[Many thanks to Dr. Manilal William for this message, which raises many interesting issues. We ask participants to try and restrict messages to 600 words...Moderator].
My name is Manilal William, Geneticist, Applied Biotechnology Centre at CIMMYT (International Maize and Wheat Improvement Centre) - Mexico.
As Kevin Williams (message 37 and 51...Moderator] and others pointed out previously, utilization of markers has helped tremendously in the understanding of complex traits in many cultivated species - for example how many loci control a particular trait of importance and the genomic location of those genes etc. However, the practical applications of molecular markers in any crop species (for MAS) is limited although it is not zero. Many contributors mentioned the limitations; costs, lack of infrastructure etc. in the developing world in order that MAS be used effectively. Some also mentioned the "hype" that biotechnologists had used to promote marker technologies with very limited results. [Message 57, December 1 by Wytze de Lange...Moderator]. All these comments in my view are valid comments to make.
If we take the view that molecular markers are "tools" that plant breeders may use to enhance their efforts, it is a bit naive (and reflects the lack of understanding that some have) for some to question about the acreages planted using MAS technologies because MAS can only be used as tools to select for certain key traits rather than whole plant phenotype which is planted in the field. Part of the reason that some think that there is 'hype' associated with markers is undoubtedly due to unrealistic promises in the form of their potential applications that biotechnologists have promoted over the past couple of decades but it is also possible that plant breeders have misunderstood (at least to a certain degree) what is being discussed in the biotechnology community.
Since CIMMYT works with wheat and maize, my comments are based on our experience and efforts in these two crops. The wheat-related MAS activities are conducted within the Cooperative Research Centre for Molecular Plant Breeding (MPBCRC) that links CIMMYT with several key research centers in Australia. [Mentioned in Message 37, November 25 by Kevin Williams...Moderator].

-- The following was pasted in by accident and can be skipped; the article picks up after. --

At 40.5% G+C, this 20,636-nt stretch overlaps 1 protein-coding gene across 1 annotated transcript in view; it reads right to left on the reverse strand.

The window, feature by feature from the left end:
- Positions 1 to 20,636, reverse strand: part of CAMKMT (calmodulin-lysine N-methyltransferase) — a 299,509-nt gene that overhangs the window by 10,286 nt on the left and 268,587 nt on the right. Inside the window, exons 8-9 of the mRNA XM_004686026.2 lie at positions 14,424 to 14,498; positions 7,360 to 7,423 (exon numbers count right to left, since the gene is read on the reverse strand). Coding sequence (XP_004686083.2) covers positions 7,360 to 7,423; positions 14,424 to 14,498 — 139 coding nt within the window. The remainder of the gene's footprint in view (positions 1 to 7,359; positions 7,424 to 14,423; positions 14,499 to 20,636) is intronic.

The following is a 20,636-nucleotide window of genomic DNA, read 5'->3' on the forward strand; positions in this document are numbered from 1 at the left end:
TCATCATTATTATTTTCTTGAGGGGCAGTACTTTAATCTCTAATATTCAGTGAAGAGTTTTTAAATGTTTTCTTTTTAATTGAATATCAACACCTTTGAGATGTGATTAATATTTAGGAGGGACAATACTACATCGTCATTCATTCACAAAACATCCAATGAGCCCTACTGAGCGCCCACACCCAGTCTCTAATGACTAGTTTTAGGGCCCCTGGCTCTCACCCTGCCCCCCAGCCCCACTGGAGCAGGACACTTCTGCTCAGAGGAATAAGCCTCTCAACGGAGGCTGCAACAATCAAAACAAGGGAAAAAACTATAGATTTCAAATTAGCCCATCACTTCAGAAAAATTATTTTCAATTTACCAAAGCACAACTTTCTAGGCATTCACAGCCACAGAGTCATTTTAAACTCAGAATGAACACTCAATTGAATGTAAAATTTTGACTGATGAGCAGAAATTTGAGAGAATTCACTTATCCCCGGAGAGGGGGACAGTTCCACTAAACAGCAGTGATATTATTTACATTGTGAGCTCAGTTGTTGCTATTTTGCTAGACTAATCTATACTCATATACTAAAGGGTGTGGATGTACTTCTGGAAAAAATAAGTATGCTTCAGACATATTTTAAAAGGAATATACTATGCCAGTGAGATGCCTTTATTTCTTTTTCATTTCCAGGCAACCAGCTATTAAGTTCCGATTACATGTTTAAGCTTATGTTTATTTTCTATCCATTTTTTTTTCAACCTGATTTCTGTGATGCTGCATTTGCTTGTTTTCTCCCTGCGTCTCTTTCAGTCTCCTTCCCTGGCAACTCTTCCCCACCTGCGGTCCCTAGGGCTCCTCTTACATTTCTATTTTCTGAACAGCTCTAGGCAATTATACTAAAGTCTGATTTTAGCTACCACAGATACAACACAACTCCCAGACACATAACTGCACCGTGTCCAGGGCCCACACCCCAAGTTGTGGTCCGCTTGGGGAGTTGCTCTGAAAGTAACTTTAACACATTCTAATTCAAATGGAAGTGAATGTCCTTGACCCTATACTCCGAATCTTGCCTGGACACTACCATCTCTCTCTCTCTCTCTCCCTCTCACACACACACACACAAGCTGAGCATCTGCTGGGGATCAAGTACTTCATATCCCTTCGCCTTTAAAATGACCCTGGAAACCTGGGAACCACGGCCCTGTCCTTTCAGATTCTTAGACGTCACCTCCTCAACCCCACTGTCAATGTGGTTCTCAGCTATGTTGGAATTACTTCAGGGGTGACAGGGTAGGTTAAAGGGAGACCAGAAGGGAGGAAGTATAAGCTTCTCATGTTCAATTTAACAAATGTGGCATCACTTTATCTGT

Wheat is considered by biotechnologists as a species that is difficult to work with - mainly due to its large genome size and the number of linkage groups (with 21 basic chromosomes). It shows very limited levels of polymorphisms at the marker level, making marker development more challenging and therefore more resource intensive. But it has the tremendous advantage that it can be crossed with its wild relatives relatively easily and a number of chromosomal translocations are available that contain many agronomically important genes. When such translocations with desirable traits can be identified, marker development is relatively easy and regardless of the linkage between the marker and the gene, the translocations can be introgressed into different wheats using the marker since there is very little, if any, chromosome pairing between wheat chromosomes and alien translocations. Several major genes conferring resistance to important fungal and viral diseases have thus been transferred to wheat by breeders and markers made available by biotechnologists. At CIMMYT, we are using markers to transfer an alien chromosome segments carrying resistance to barley yellow dwarf virus and a segment of chromosome from Aegilops ventricosa that carries a set of genes for resistance to leaf rust, yellow rust and nematodes. Another area where we are applying markers is to improve root health in wheat (a robust root system would benefit wheat in drought-prone regions of the world). Some of these markers are diagnostic (no recombination between the marker and the gene of interest) and some others have close linkages. When markers are used, we use the approach of screening early generations to make sure of the capture of the gene of interest in segregating material. When diagnostic markers are not available, markers with close linkages are used to increase the allele frequency for the gene of interest in segregating progeny. Without the markers, it would be challenging to screen for certain root diseases in our breeding stations in Mexico due to lack of screening facilities.